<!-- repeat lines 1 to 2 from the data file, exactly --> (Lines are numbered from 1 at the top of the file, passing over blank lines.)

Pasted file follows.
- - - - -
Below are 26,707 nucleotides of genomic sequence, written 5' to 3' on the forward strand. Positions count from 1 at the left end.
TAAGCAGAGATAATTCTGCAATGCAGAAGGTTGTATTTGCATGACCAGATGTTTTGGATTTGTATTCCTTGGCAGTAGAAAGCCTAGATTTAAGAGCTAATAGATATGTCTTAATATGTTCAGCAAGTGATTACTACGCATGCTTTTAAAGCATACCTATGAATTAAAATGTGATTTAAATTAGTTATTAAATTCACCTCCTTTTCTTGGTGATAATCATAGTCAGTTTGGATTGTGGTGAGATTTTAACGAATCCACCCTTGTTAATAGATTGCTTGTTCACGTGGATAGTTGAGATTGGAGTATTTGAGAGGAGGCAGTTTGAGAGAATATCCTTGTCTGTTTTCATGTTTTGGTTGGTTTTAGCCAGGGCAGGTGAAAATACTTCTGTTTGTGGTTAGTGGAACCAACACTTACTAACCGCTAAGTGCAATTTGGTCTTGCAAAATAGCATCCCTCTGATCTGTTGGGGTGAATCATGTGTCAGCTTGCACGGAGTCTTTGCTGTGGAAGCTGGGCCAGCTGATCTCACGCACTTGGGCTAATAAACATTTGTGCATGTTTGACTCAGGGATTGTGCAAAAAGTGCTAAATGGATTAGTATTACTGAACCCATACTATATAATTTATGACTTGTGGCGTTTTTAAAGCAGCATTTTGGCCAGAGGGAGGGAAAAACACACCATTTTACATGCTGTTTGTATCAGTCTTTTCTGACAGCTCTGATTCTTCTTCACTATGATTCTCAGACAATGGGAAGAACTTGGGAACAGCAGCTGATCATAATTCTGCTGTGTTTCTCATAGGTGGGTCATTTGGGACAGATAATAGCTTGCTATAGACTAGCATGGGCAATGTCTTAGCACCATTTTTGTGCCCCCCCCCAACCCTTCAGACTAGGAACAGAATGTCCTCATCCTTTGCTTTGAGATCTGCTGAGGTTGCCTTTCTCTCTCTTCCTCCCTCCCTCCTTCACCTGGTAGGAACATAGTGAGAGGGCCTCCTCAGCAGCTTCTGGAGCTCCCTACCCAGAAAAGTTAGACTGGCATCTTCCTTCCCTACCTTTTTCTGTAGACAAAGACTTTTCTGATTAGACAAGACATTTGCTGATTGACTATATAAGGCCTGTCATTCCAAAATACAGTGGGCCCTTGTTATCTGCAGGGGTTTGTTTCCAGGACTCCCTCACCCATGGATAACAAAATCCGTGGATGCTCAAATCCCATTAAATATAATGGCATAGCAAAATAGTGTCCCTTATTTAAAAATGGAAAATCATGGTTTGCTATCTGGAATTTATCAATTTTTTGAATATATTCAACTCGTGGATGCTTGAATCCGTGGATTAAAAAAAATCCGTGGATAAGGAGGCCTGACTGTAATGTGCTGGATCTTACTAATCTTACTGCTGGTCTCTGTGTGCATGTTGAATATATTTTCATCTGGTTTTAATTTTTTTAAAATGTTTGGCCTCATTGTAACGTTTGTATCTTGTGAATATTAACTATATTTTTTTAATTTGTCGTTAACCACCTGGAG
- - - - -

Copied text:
Below are 26,707 nucleotides of genomic sequence, written 5' to 3' on the forward strand. Positions count from 1 at the left end.
TAAGCAGAGATAATTCTGCAATGCAGAAGGTTGTATTTGCATGACCAGATGTTTTGGATTTGTATTCCTTGGCAGTAGAAAGCCTAGATTTAAGAGCTAATAGATATGTCTTAATATGTTCAGCAAGTGATTACTACGCATGCTTTTAAAGCATACCTATGAATTAAAATGTGATTTAAATTAGTTATTAAATTCACCTCCTTTTCTTGGTGATAATCATAGTCAGTTTGGATTGTGGTGAGATTTTAACGAATCCACCCTTGTTAATAGATTGCTTGTTCACGTGGATAGTTGAGATTGGAGTATTTGAGAGGAGGCAGTTTGAGAGAATATCCTTGTCTGTTTTCATGTTTTGGTTGGTTTTAGCCAGGGCAGGTGAAAATACTTCTGTTTGTGGTTAGTGGAACCAACACTTACTAACCGCTAAGTGCAATTTGGTCTTGCAAAATAGCATCCCTCTGATCTGTTGGGGTGAATCATGTGTCAGCTTGCACGGAGTCTTTGCTGTGGAAGCTGGGCCAGCTGATCTCACGCACTTGGGCTAATAAACATTTGTGCATGTTTGACTCAGGGATTGTGCAAAAAGTGCTAAATGGATTAGTATTACTGAACCCATACTATATAATTTATGACTTGTGGCGTTTTTAAAGCAGCATTTTGGCCAGAGGGAGGGAAAAACACACCATTTTACATGCTGTTTGTATCAGTCTTTTCTGACAGCTCTGATTCTTCTTCACTATGATTCTCAGACAATGGGAAGAACTTGGGAACAGCAGCTGATCATAATTCTGCTGTGTTTCTCATAGGTGGGTCATTTGGGACAGATAATAGCTTGCTATAGACTAGCATGGGCAATGTCTTAGCACCATTTTTGTGCCCCCCCCCAACCCTTCAGACTAGGAACAGAATGTCCTCATCCTTTGCTTTGAGATCTGCTGAGGTTGCCTTTCTCTCTCTTCCTCCCTCCCTCCTTCACCTGGTAGGAACATAGTGAGAGGGCCTCCTCAGCAGCTTCTGGAGCTCCCTACCCAGAAAAGTTAGACTGGCATCTTCCTTCCCTACCTTTTTCTGTAGACAAAGACTTTTCTGATTAGACAAGACATTTGCTGATTGACTATATAAGGCCTGTCATTCCAAAATACAGTGGGCCCTTGTTATCTGCAGGGGTTTGTTTCCAGGACTCCCTCACCCATGGATAACAAAATCCGTGGATGCTCAAATCCCATTAAATATAATGGCATAGCAAAATAGTGTCCCTTATTTAAAAATGGAAAATCATGGTTTGCTATCTGGAATTTATCAATTTTTTGAATATATTCAACTCGTGGATGCTTGAATCCGTGGATTAAAAAAAATCCGTGGATAAGGAGGCCTGACTGTAATGTGCTGGATCTTACTAATCTTACTGCTGGTCTCTGTGTGCATGTTGAATATATTTTCATCTGGTTTTAATTTTTTTAAAATGTTTGGCCTCATTGTAACGTTTGTATCTTGTGAATATTAACTATATTTTTTTAATTTGTCGTTAACCACCTGGAG